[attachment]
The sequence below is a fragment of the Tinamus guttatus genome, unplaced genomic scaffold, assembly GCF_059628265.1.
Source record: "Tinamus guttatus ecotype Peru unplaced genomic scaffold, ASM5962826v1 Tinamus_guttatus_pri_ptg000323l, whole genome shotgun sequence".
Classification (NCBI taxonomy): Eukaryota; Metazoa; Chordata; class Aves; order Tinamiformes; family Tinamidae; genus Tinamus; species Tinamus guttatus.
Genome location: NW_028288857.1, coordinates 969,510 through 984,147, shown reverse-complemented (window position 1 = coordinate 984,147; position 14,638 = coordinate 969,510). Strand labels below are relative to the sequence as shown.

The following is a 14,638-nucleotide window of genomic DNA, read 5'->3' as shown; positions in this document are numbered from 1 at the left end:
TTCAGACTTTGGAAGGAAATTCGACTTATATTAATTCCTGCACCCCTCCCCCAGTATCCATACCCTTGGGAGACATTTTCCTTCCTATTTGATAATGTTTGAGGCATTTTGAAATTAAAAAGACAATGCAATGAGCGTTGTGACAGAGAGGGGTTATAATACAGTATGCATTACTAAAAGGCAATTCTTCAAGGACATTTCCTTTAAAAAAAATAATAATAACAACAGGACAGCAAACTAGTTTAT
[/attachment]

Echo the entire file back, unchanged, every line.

The sequence below is a fragment of the Tinamus guttatus genome, unplaced genomic scaffold, assembly GCF_059628265.1.
Source record: "Tinamus guttatus ecotype Peru unplaced genomic scaffold, ASM5962826v1 Tinamus_guttatus_pri_ptg000323l, whole genome shotgun sequence".
Classification (NCBI taxonomy): Eukaryota; Metazoa; Chordata; class Aves; order Tinamiformes; family Tinamidae; genus Tinamus; species Tinamus guttatus.
Genome location: NW_028288857.1, coordinates 969,510 through 984,147, shown reverse-complemented (window position 1 = coordinate 984,147; position 14,638 = coordinate 969,510). Strand labels below are relative to the sequence as shown.

The following is a 14,638-nucleotide window of genomic DNA, read 5'->3' as shown; positions in this document are numbered from 1 at the left end:
TTCAGACTTTGGAAGGAAATTCGACTTATATTAATTCCTGCACCCCTCCCCCAGTATCCATACCCTTGGGAGACATTTTCCTTCCTATTTGATAATGTTTGAGGCATTTTGAAATTAAAAAGACAATGCAATGAGCGTTGTGACAGAGAGGGGTTATAATACAGTATGCATTACTAAAAGGCAATTCTTCAAGGACATTTCCTTTAAAAAAAATAATAATAACAACAGGACAGCAAACTAGTTTAT